“Teachers have many different means and techniques for delivering course content including lectures, small group activities, discussions, tests and quizzes, videos, projects and games. We encourage teachers to think of the circle as adding another string to a teacher’s bow, a versatile technique capable of serving multiple functions.” (Restorative Circles in Schools, Wachtel p. 41) Circles are extremely versatile, they can be used for classroom discussions to facilitate positive interchange among students of any age or to introduce a new topic, set classroom norms/guidelines, to plan a project, or as an assessment tool to measure students comprehension of material, or to gain a sense of the prior knowledge students may already have in a subject area. Circle structures offer teachers creativity and flexibility. One such example came up during a recent virtual training session, where a high school teacher shared their practice of having a different circle ritual for each day of the week. On “Moody Monday” students reflected on highlights and lowlights from their weekend, on “Throwback Thursday” they focused on past academic goals, and on “Freestyle Friday” the students got to choose the circle topic. Further, circles are an incredibly flexible tool for teachers to have in their toolkit, they can be inside or outside, in small spaces or large, or designed for different learning types, such as kinesthetic learners. Even staff meetings can be opportunities for community building using standing circles!
Outside of their potential for enhancing engagement, a circle can also be used as a structure for problem solving, just like in the story I relayed at the beginning of this piece. Students or faculty discuss ongoing challenges and ‘problems of practice.’ In order to facilitate this strategy, a staff member presents their ‘problem of practice’ without interruption or feedback for three minutes and members of the group brainstorm solutions for 10 minutes. A recorder writes down each suggestion and then reads aloud the list. The person who presented the initial challenge can then choose one or two ideas that they will consider.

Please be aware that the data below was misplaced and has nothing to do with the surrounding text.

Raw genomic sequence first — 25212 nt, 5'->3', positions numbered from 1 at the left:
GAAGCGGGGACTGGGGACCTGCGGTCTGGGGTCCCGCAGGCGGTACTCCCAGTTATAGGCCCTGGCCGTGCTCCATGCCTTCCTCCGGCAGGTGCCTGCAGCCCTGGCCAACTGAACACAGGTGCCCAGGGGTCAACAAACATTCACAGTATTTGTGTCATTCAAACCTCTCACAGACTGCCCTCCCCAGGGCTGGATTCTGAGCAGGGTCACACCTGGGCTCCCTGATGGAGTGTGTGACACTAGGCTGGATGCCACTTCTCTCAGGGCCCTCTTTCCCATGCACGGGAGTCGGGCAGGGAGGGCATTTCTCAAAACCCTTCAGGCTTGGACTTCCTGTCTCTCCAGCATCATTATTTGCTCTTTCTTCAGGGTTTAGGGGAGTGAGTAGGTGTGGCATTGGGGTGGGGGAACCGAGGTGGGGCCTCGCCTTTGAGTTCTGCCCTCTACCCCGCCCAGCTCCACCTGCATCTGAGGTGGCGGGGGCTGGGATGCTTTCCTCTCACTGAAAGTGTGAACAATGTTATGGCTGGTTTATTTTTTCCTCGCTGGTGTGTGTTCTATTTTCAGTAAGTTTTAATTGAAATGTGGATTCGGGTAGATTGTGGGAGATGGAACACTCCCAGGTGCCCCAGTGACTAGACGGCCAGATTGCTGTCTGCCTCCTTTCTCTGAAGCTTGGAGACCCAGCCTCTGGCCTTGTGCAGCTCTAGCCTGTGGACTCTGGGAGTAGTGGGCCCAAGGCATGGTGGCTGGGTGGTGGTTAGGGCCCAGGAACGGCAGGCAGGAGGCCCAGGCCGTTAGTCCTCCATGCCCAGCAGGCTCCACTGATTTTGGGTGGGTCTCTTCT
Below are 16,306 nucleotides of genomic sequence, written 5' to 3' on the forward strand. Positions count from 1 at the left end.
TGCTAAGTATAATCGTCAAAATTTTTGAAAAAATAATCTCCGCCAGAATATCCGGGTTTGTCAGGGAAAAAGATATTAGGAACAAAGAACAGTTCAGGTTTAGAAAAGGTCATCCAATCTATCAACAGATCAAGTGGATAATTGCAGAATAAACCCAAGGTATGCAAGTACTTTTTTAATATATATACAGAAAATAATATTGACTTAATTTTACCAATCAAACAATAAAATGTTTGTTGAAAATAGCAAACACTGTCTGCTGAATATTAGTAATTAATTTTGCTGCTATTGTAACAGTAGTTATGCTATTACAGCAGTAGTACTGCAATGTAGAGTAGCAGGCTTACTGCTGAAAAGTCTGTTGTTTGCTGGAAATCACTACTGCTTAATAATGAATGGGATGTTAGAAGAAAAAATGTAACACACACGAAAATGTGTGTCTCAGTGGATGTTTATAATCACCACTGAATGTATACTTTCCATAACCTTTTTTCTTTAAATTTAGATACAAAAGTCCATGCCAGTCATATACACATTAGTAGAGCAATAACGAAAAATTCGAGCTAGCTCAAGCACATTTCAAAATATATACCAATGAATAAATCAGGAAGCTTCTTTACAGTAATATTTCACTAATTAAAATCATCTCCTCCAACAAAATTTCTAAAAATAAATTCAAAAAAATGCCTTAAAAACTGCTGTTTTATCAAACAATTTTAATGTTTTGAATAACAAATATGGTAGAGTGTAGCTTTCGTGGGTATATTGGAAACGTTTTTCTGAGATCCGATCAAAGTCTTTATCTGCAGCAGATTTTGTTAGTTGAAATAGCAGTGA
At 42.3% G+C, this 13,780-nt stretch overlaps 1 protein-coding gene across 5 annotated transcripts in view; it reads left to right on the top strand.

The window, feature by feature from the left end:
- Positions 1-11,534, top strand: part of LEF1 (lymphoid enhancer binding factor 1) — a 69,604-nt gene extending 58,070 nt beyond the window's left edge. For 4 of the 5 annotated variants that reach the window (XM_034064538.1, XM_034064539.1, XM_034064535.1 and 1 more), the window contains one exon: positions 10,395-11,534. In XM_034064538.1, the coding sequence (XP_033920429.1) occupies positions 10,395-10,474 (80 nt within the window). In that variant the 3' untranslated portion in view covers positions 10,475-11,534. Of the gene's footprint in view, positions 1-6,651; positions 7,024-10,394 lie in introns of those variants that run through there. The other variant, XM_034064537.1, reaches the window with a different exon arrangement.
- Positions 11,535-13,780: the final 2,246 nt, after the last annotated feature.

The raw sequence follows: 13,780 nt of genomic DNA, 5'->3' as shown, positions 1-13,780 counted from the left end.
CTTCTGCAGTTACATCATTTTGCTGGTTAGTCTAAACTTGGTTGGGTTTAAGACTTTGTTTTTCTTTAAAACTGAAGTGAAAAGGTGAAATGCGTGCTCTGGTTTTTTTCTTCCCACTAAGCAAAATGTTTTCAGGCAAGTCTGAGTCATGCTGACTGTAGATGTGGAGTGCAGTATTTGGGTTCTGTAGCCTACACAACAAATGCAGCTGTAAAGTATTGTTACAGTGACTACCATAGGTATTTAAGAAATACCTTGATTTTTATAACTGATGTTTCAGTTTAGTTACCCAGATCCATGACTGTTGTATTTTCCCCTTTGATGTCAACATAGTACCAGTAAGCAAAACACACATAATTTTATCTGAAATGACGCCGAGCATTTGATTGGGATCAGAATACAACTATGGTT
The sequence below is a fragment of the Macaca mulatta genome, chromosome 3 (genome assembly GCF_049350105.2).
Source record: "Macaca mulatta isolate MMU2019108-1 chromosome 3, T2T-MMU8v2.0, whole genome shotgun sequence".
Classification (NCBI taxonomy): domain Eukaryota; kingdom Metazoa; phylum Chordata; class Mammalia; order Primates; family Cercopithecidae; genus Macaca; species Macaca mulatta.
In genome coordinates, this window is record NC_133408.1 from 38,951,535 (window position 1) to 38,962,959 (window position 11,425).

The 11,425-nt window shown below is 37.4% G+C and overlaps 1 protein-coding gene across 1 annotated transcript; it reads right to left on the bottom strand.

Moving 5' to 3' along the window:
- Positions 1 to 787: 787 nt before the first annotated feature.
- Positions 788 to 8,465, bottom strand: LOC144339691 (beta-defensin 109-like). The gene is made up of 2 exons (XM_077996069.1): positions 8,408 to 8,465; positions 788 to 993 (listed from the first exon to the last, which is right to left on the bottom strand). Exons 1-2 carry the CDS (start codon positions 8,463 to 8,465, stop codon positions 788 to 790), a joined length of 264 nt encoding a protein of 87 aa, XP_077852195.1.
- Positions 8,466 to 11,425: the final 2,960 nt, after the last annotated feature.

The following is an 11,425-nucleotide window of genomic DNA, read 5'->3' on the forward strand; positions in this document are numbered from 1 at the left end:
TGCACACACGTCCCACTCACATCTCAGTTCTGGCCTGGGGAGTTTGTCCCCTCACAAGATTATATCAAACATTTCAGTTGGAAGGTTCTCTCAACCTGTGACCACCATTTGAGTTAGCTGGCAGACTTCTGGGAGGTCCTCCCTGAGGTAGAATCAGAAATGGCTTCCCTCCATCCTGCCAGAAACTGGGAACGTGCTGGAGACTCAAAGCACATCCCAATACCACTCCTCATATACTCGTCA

Recently, IIRP Canada has been working with school boards to set up processes for grievances at the union/federation level. Rather than dealing with lengthy meetings with Human Resources and lawyer fees, some boards are experimenting with a process where the two parties meet with a restorative facilitator for a conference where the parties collaboratively develop and agree to a plan to repair the hurt/harm caused.
Tragic events in the news over recent months have highlighted racial disparities and brought to light the need to deepen our understanding of decolonization thinking and to reflect upon how to build and maintain inclusive communities. As restorative practitioners we believe that all voices need to be represented within a community, particularly those that may be underrepresented or marginalized, and we encourage the community/schools we work with to examine how restorative practices may support the communities in which they serve.
IIRP Canada believes it is beneficial to start with training in the foundations of restorative practices and we have developed virtual training modules to adapt to these challenging times. A critical next step after is to establish a team of interested staff (teachers, admin, support staff, community members, students, etc.) who will develop a road map to outline the values and mission of the school and to align its practice with current policies and programs. It is important to assess the ongoing progress through the sharing of stories and reviewing data collected from all stakeholders on a continual basis. If you are looking for a “quick fix,” then restorative practice is not the answer.
Restorative practice implementation is a process that requires time and commitment, but the effort is worth it and the results are often transformative. As we all grapple with the need to stay connected and healthy in the difficult days ahead, the need to support one another in flexible and meaningful ways has become even more critical.
- Costello, B., Wachtel,J., and Wachtel, T., The Restorative Practices Handbook: For Teachers, Disciplinarians and Administrators, Second Edition (2019), Bethlehem Pennsylvania.
- Costello, B., Wachtel,J., and Wachtel, T., Restorative Circles in Schools: A Practical Guide for Educators, Second Edition, (2019) Bethlehem, Pennsylvania.